|Not For the Weak of Heart Jun 8, 2006|
|Servant-Leadership is rapidly becoming a popularized term and a popular concept to bandy about in many circles.|
This is the book that started that trend.
Published originally in 1977, it contains articles and concepts that found their germination in the turbulant decade of the 1960's. While you might imagine from the term "Servant-Leader" that the ideology of this book stems from religious conviction and it certainly does include that, you may be surprised to read in the first chapter of the book that it finds its inspiration in literature. Specifically, the Servant-Leader who captured Greenleaf's imagination and catalyzed the writing of this book was the fictional character Leo in Herman Hesse's "Journey to the East."
More surprises remain in store throughout this book that challenges concepts seemingly ingrained in human nature and counter-intuitively argues for several revolutionary premises, not simply on the basis of morality, but rather effectiveness and societal need.
In particular, Greenleaf argues that the advent of big business, large institutions, and corporate growth requires a paradigm shift in the view of leadership. Contrary to the anti-authoritarianism so ingrained in the 60's, Greenleaf argues that large organizations hold tremendous promise to accomplish correspondingly large results. What is needed are leaders who will embrace the organizations and see them almost as separate entities, living organisms as it were, love them, care for them and serve the population within and without through them.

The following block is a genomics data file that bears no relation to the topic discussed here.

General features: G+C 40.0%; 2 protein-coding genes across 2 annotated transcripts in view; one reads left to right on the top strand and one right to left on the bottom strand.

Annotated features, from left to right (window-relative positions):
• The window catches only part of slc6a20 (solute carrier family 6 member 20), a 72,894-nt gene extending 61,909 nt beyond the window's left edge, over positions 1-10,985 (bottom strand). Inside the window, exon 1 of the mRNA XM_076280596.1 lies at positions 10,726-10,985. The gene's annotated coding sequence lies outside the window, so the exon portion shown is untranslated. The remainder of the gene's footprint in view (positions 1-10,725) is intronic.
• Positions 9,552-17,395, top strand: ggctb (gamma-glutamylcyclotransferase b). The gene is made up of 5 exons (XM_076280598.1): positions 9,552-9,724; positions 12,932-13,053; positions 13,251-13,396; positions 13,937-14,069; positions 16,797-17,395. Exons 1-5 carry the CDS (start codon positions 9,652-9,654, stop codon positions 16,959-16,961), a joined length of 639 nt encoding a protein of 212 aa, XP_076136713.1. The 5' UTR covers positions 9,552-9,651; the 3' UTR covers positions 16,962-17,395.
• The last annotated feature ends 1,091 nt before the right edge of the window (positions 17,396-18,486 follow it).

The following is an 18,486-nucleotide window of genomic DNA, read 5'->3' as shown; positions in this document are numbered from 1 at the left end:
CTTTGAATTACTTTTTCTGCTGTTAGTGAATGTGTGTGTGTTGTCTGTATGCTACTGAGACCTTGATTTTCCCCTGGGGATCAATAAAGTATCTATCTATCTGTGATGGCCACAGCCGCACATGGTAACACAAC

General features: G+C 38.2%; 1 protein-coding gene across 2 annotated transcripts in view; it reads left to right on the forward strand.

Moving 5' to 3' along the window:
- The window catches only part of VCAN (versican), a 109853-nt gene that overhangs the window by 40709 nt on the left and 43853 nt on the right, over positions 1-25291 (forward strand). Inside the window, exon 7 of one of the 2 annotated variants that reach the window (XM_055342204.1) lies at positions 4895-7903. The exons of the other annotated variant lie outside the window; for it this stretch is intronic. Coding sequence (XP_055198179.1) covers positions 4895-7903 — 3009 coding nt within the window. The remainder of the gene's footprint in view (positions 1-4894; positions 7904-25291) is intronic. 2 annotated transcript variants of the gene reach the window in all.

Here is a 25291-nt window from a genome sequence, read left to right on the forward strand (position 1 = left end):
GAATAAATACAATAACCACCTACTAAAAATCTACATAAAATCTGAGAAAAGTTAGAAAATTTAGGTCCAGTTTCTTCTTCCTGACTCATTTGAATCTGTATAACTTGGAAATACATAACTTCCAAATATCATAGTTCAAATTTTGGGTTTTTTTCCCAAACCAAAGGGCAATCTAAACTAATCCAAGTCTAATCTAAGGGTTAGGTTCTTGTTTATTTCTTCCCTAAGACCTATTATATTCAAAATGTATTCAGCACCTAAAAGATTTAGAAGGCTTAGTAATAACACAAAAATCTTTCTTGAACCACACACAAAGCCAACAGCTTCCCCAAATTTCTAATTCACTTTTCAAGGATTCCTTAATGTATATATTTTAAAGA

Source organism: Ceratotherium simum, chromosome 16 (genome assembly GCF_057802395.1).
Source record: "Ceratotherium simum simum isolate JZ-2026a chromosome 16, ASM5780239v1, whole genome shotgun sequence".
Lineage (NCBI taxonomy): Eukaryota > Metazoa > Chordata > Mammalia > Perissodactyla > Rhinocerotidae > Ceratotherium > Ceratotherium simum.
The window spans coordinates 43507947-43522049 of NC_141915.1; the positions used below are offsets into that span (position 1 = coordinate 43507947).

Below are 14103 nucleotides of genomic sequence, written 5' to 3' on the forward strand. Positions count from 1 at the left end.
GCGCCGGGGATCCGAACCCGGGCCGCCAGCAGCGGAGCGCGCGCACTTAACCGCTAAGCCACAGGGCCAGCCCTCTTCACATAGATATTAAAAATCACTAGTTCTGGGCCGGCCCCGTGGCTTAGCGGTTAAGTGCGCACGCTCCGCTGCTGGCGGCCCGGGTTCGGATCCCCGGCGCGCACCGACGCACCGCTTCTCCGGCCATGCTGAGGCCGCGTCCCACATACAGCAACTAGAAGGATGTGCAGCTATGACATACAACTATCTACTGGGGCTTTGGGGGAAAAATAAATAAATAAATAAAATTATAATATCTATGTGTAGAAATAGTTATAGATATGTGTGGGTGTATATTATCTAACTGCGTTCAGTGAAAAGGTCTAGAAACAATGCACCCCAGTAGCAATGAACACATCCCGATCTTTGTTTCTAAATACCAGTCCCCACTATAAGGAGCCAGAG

The qualities that Greenleaf profers as indicative of such growth and service are:
1. Do those served grow as persons?
2. Do they, while being served become healthier wiser, freer, more autonomous, more likely themselves to become servants?
3. What is the effect on the least privileged in society?
4. Will they benefit or at least not be further deprived? (Greenleaf 1977/2002 p.27)
In practical terms Greenleaf argues strongly for such Servant-Leaders to rise up and shake off the traditional trappings of leadership within archaic and dusty organizations and equally archaic leadership models, where the emphasis has been upon elevating managers to de facto leaders of these institutions and instead, elevating Trustee's and Board Chairpersons to reject passivity, reject the role of a rubber stamp and exert leadership that embraces values, takes risks and empowers people.
It is a clarion call to activist leadership that feels very much a derivitive of the 60's altruism, yet rejects the across the board discarding of all institutions as irretrievably corrupt and inherently in need of dismantling.
This 25th anniversary edition issued in 2002 comes after the fruits of this call have culminated in Servant-Leadership's adoption as a legitimate and growingly influential leadership model in both academic, private and public sectors.
The influence of this concept and the leadership institutions that are adopting the model in their training and operations is remarkably going beyond its author who passed away in 1990.
Notable as well for its forward by Stephen Covey and an afterword by Peter Senge, this edition should be a welcome addition to the leadership library of every student and participant in the leadership melieu. Whether you accept and adopt the premises contained, there is wisdom and insight for all who wish to read. Answers in some context are given, but more importantly, tools are provided with which to frame the question for those moving forward.
I highly recommend this book as an indispensible tool for understanding the leadership issues and needs of this generation.